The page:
“The term subprime (also called nonconforming or non-standard) defines a specific lending market sector where borrowers are considered as posing a higher than standard credit risk (as revealed, for example, by their credit history) and that do not qualify therefore for the prime market.” (Turano, 2006)
Risks involved with the approval of subprime loans to lenders and borrowers were direct and catastrophic in their scope. Not only were the risks felt by borrowers and lenders alike, but the entire economic stability of the United States suffered shock waves that reverberate to modern day.
Borrowers endured through foreclosures that struck across the entire financial spectrum but the misery was felt primarily in the housing market. Additionally, those individuals with a mortgage foreclosure were also faced with the very real probability of having to file personal bankruptcies and remediating the negative effects to their credit ratings and the ability to borrow money in the future. Lenders laid-off thousands of employees and took massive write-offs of their sub-prime assets (homes & commercial properties).
To discuss the risks involved with subprime loans and the resulting financial crisis, it would be sophomoric to not discuss the combined responsibilities of the borrowers, mortgage brokers and lenders, securitizers, rating agencies, and investors. While the intent of regulators was to relax qualification standards, focused at low-wage earners, to afford them the opportunity to participate in the American dream of home ownership, the lack of reasonable consideration to approvals placed an inevitable anvil that dropped the financial markets into a crevasse yet to be fully reversed. “There are many beneﬁts to society of increasing home ownership as long as the ﬁnancing mechanisms are appropriate. Home owners build equity, take better care of their homes, and participate more in their communities.” (Gilbert, J., 2011)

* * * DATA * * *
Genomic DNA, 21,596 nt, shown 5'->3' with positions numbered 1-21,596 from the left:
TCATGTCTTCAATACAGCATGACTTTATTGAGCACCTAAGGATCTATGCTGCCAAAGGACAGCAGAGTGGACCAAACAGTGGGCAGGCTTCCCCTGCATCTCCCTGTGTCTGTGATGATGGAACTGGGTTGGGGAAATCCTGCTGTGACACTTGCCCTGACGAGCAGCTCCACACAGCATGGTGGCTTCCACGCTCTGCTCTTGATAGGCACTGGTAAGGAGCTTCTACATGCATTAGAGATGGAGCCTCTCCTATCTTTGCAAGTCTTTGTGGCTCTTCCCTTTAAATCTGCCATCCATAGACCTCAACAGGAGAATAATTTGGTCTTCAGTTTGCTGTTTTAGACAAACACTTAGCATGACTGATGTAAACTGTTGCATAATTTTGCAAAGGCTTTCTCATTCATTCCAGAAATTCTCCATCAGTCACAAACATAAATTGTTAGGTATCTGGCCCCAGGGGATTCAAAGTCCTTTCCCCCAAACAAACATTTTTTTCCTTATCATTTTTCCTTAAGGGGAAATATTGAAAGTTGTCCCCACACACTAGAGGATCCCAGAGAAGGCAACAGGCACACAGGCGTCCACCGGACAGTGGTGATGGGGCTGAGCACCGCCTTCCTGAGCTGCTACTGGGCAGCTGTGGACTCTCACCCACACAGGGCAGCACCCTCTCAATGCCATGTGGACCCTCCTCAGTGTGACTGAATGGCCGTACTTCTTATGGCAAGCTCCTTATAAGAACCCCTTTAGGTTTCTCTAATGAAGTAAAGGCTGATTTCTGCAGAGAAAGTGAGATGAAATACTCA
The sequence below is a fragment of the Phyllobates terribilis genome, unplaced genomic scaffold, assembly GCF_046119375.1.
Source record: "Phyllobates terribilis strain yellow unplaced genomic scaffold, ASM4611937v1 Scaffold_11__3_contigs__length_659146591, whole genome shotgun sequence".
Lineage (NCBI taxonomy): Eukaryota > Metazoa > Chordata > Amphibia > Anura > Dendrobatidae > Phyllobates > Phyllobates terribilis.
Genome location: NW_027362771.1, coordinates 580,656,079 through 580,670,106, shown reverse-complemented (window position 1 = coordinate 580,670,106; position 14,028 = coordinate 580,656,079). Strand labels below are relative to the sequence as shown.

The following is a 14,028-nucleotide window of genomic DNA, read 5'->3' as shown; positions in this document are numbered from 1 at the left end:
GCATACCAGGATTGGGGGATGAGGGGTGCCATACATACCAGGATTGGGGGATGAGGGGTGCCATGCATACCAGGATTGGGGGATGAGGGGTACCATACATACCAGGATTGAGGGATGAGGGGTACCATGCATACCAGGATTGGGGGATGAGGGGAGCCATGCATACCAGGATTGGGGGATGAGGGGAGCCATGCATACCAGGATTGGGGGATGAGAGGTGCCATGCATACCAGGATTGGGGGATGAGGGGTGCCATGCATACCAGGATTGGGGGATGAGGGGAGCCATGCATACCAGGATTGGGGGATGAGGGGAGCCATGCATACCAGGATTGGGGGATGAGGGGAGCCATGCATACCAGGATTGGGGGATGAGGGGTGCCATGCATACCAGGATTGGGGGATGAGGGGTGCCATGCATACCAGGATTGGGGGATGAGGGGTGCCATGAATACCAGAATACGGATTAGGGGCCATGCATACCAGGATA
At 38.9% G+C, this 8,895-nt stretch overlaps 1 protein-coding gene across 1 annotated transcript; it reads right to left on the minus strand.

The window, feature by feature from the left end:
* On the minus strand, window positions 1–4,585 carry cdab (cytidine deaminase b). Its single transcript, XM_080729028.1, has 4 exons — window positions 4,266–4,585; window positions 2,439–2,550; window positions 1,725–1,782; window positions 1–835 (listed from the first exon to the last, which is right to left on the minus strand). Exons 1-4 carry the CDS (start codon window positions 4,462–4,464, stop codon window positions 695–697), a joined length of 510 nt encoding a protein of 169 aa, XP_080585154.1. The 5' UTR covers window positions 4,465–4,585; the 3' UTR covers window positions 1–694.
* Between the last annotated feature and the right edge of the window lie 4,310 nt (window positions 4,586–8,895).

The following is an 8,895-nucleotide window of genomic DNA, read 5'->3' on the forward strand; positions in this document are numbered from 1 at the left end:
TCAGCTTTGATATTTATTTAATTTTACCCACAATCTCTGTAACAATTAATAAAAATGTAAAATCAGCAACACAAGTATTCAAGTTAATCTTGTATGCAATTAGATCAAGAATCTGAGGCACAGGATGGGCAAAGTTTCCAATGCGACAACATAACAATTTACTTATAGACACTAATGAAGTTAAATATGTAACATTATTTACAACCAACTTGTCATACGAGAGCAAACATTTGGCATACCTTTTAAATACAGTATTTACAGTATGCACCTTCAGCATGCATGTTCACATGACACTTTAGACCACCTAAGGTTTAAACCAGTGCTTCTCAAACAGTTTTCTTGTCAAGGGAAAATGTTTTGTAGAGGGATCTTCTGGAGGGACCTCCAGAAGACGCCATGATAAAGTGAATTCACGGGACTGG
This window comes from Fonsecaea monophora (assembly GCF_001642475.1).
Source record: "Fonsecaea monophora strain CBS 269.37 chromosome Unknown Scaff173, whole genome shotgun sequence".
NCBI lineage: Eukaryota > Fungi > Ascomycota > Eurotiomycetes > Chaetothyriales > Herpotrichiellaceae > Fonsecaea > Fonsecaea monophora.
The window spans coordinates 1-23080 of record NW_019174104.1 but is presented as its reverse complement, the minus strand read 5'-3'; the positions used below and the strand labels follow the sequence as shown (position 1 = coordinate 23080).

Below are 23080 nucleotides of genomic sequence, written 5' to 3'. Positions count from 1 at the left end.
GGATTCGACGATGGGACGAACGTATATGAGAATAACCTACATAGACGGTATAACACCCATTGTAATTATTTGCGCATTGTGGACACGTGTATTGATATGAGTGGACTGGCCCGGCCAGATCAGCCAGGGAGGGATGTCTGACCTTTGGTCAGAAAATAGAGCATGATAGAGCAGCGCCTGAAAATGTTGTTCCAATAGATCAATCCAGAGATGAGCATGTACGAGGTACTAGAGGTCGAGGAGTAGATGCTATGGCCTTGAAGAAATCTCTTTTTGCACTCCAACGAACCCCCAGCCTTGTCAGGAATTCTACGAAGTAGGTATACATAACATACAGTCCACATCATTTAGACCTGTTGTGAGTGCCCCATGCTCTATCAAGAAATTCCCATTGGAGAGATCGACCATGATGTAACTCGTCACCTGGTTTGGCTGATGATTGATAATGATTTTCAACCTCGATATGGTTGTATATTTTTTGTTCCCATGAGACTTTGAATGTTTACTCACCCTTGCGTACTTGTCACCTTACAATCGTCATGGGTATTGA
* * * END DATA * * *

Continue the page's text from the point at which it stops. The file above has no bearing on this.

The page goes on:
A compounding, and secondary effect, was felt by borrowers and lenders when it was discovered that secondary and third-market buyers of these assets had been duped by the loan originators, who falsely elevated the asset values to make the bundled loans appear more valuable.
Gilbert, J., (2011), Moral Duties in Business and Their Societal Impacts: The Case of the
Subprime Lending Mess, Business & Society Review (00453609), 116(1), 87-107,
Turano, E., (2006), Subprime mortgage lending: recognizing its potential and managing its risks,
Housing Finance International, 21(1), 37-42